Tollemache is best remembered for his pioneering allotment schemes, which originated the phrase ‘three acres and a cow’, later made popular by the land reform campaigns of Jesse Collings MP and Joseph Chamberlain MP. The allotments with three-bedroom cottages he built for tenants on his extensive estates, at a staggering cost of about £280,000, brought him to national attention in old age, when he was fêted by organisations like the Allotments and Small Holding Association.
Portrayed by his son as an eccentric ‘despot’, Tollemache’s widely admired benevolent paternalism was evidently coloured by a highly authoritarian regime at home, where he is said to have fathered at least 25 children. His many foibles included the burning of clothes left lying around his hallways and the wearing of a wig, despite having a full head of hair. At vast expense he built himself a mock-medieval fortress on the Peckforton hills, which became the family seat in 1852. Today it remains the only intact medieval style castle in England.
Tollemache’s 30 year career as a backbench MP for South Cheshire (1841-68) and West Cheshire (1868-72) serves as an important reminder of the different attitude to party that existed among many MPs in the Victorian era. Reference works label him as a Conservative, but he refused to ‘submit to the thraldom of party’, as he put it, and often pursued his own agenda in the lobbies. His votes against Peel over the reduction of the sugar import duties (1844), the permanent funding of the Catholic seminary at Maynooth (1845) and the repeal of the corn laws (1846) have caught the attention of a number of historians. One pioneering study by David Fisher places Tollemache among a hard-core of 16 ‘inveterate malcontents’, including Disraeli and Newdegate, who ‘ranged’ against the premier ‘on almost every major issue’ dividing the Conservative party after 1841. Other studies have noted his association with the ‘Protestant faction’ that ‘seceded’ from the Conservative party and the Carlton Club over Maynooth in June 1845, when Tollemache became a founder member (and trustee) of the ultra-Protestant National Club. Later he again broke ranks with his ‘Conservative’ colleagues by supporting Palmerston on a range of key issues, including the Liberal budget and the ministry’s handling of the Crimean war (1855) and bombardment of Canton (1857). Yet the Conservative leaders considered him ‘in every way fit’ for the peerage he was eventually given by the Disraeli ministry in 1876.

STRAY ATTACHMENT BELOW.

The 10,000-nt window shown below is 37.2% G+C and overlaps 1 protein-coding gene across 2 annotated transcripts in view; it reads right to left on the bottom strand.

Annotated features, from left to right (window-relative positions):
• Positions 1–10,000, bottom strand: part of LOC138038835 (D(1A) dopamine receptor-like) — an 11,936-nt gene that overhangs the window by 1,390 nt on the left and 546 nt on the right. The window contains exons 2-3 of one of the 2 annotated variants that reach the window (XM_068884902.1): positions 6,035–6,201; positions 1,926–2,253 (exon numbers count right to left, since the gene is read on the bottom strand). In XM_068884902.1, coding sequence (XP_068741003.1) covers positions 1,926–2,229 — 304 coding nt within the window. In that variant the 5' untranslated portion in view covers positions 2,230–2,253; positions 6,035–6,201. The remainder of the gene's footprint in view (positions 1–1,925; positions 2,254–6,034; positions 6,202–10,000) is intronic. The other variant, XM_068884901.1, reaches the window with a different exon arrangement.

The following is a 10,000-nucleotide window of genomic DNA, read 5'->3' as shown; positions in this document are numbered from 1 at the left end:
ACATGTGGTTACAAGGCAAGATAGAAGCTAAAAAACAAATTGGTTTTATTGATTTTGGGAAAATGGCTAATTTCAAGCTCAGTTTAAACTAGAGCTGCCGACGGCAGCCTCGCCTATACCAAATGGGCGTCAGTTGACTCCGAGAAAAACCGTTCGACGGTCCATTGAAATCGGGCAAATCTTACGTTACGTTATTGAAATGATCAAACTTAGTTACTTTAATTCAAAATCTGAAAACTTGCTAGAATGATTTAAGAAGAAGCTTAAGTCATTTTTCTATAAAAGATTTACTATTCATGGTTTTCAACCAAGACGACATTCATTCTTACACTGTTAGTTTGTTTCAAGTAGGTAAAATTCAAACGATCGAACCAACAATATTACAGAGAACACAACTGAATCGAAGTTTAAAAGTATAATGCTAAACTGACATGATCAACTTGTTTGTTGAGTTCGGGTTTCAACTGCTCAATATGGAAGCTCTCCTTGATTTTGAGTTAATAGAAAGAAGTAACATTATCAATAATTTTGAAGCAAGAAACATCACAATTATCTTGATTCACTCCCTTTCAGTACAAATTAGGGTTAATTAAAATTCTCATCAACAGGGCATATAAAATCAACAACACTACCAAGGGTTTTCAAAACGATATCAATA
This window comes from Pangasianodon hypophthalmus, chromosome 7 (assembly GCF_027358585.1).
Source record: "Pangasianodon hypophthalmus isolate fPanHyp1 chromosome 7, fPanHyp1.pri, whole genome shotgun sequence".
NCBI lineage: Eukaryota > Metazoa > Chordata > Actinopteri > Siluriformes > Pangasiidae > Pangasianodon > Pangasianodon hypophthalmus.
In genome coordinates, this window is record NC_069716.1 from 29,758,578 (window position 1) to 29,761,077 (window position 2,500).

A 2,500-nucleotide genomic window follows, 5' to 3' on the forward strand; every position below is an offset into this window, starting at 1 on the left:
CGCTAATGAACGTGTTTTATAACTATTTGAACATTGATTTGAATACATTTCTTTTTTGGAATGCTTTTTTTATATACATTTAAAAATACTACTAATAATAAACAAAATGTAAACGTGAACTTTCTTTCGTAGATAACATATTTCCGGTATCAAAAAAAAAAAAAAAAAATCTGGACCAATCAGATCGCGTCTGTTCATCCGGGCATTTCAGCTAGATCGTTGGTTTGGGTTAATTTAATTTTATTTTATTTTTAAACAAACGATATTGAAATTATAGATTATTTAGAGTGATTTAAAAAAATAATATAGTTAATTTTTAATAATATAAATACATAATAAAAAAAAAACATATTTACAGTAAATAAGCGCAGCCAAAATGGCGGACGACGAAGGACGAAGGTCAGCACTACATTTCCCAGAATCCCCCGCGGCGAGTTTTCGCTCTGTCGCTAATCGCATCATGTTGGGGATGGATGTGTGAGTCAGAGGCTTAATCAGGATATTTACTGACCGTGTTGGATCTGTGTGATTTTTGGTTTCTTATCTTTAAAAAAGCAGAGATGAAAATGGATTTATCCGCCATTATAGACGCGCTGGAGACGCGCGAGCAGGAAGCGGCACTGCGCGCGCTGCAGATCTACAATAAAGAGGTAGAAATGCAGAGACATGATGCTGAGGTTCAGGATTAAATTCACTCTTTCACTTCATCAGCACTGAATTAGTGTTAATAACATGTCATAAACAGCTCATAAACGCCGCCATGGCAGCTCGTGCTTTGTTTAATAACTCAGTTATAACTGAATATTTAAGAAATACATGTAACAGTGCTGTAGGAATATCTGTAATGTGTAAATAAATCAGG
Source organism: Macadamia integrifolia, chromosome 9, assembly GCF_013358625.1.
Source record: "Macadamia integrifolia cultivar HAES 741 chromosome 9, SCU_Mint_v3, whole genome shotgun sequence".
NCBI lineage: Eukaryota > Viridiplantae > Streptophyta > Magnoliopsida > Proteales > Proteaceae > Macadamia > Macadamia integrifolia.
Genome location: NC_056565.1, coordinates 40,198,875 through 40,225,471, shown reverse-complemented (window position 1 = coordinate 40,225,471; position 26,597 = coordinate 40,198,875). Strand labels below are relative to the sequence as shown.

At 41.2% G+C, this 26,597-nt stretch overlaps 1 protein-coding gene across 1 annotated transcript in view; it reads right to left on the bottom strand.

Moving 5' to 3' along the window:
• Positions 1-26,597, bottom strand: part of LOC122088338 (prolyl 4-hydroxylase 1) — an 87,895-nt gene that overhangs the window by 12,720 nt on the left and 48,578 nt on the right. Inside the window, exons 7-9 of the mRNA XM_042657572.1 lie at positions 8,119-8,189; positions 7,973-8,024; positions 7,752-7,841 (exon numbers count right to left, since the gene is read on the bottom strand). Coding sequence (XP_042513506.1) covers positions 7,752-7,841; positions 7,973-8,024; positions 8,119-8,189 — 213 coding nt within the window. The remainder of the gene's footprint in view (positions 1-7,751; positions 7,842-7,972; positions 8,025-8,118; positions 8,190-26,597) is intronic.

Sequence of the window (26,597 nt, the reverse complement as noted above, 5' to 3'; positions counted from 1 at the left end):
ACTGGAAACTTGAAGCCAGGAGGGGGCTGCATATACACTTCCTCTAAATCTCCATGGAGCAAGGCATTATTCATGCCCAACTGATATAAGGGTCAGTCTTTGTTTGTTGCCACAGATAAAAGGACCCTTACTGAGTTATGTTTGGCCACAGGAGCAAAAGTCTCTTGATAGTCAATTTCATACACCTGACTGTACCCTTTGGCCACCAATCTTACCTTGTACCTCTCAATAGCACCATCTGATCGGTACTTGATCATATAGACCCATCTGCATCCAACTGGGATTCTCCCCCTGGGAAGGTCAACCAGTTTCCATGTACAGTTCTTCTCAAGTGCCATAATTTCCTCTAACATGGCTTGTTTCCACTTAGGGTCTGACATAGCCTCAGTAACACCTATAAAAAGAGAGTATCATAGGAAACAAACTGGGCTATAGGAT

In retirement, Tollemache liked to boast that he had never given a party vote, attended a party meeting or answered a Conservative whip. Putting these sorts of claims of ‘independence’ by MPs to the test, however, is notoriously problematic, not least because it was a routine rhetorical device in most electioneering speeches. Hitherto most studies of how Victorian MPs behaved in the lobbies have been limited to specific issues or certain groups over a short timeframe. A new MP voting database currently being planned by the 1832-68 project, however, will enable researchers to undertake a far more rigorous assessment of MPs’ voting records, across entire careers and in comparison with other members. The extent to which Tollemache was unusual and any ‘thraldom of party’ really existed in this period will hopefully then become far more apparent. Further details of this new resource will follow soon.
To access Tollemache’s 1832-68 biography click here.
D. Beales, ‘Parliamentary Parties and the “Independent” Member, 1810-1860’, in R. Robson (ed.), Ideas and Institutions of Victorian Britain (1967)
G. Cahill, ‘The Protestant Association and the Anti-Maynooth agitation of 1845’, The Catholic Historical Review (1957)
D. Fisher, ‘Peel and the Conservative party: the sugar crises of 1844 reconsidered’, Historical Journal (1975)
R. Durdley, ‘John Tollemache and his Castle’, Cheshire History (2007-8)
J. Wolffe, The Protestant Crusade in Great Britain, 1829-1869 (1991)